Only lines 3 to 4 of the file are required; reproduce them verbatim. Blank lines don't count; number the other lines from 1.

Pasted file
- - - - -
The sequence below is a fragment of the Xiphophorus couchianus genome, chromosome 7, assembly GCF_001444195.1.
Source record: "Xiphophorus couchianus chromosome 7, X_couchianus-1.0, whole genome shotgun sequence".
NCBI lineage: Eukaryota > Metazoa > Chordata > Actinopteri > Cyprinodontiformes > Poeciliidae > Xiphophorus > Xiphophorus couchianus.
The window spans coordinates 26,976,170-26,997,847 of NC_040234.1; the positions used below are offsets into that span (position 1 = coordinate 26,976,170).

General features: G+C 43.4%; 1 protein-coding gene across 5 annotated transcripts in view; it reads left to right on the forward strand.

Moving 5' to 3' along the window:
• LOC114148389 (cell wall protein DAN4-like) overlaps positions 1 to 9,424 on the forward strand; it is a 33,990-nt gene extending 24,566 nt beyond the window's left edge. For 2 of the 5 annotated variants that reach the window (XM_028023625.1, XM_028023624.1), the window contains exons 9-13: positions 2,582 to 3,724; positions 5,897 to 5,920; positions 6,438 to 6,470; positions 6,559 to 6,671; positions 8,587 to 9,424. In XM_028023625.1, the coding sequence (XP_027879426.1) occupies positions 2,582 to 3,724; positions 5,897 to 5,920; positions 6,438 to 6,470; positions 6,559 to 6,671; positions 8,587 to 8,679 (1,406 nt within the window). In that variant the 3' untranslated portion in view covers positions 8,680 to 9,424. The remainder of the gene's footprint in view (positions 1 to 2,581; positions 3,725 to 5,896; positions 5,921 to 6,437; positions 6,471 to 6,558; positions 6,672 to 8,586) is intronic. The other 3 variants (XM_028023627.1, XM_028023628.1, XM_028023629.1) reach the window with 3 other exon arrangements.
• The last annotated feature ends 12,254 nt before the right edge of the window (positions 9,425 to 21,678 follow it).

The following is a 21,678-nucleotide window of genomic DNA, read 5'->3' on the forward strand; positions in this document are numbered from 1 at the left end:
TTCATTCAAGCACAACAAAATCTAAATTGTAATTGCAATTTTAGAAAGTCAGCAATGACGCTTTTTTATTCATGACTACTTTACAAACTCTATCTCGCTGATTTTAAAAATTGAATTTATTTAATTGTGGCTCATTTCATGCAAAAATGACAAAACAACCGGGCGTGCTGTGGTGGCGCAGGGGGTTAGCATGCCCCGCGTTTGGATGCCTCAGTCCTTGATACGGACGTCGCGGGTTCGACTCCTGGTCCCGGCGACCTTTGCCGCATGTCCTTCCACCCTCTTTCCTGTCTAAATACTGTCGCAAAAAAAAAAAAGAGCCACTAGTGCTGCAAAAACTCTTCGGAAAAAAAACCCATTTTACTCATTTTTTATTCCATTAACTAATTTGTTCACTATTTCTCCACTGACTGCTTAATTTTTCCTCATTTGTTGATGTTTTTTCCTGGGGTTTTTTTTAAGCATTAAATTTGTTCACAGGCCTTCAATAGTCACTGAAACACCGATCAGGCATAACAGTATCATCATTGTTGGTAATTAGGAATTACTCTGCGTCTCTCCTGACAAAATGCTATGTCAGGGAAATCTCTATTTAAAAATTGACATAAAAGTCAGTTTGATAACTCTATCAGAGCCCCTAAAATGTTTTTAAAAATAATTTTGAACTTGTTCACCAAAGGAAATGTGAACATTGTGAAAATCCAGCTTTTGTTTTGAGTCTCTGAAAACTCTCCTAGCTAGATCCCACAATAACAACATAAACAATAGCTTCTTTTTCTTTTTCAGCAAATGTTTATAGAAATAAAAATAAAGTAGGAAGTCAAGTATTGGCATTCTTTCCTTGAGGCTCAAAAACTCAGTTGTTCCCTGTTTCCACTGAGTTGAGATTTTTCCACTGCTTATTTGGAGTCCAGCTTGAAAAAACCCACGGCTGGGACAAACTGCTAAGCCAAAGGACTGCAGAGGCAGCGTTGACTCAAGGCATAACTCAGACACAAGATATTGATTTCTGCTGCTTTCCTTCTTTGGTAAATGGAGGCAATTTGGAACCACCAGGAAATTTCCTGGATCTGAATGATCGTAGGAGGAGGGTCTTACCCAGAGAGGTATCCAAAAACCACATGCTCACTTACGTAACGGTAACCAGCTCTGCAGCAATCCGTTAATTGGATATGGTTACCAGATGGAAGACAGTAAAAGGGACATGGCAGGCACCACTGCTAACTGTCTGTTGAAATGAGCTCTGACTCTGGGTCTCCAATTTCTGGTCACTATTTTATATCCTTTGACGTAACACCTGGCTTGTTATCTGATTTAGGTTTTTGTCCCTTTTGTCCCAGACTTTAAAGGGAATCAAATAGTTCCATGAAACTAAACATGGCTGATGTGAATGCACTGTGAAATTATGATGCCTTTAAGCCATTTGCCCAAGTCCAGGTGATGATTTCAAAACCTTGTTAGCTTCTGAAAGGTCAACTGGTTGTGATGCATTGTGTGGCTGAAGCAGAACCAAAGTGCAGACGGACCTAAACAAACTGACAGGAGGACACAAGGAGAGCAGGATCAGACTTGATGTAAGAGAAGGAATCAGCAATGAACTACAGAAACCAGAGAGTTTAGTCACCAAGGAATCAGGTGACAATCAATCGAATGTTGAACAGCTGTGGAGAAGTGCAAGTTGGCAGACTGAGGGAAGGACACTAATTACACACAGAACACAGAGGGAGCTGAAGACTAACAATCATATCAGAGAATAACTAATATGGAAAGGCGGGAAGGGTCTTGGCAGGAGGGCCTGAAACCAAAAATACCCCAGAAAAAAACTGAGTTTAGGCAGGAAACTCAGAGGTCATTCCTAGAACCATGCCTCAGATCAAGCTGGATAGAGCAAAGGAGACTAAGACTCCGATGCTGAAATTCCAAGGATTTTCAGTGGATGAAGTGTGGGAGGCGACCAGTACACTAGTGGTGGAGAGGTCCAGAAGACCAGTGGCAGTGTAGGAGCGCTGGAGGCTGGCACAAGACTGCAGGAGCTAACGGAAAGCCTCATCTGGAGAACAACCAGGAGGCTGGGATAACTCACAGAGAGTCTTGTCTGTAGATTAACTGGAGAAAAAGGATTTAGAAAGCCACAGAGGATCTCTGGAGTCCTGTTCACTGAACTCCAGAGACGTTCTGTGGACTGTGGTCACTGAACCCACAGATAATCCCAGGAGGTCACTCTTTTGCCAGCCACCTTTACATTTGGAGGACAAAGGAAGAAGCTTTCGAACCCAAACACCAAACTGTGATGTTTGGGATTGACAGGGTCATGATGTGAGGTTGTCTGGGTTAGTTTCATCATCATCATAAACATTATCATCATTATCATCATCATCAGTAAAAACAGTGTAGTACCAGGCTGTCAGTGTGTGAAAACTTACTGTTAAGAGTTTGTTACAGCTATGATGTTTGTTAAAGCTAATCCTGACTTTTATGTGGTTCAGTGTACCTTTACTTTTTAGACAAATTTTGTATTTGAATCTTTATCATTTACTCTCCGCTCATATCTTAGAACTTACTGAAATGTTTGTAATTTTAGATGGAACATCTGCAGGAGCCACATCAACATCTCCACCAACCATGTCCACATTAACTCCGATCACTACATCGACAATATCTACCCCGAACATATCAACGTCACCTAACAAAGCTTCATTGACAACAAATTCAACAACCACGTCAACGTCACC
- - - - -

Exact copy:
NCBI lineage: Eukaryota > Metazoa > Chordata > Actinopteri > Cyprinodontiformes > Poeciliidae > Xiphophorus > Xiphophorus couchianus.
The window spans coordinates 26,976,170-26,997,847 of NC_040234.1; the positions used below are offsets into that span (position 1 = coordinate 26,976,170).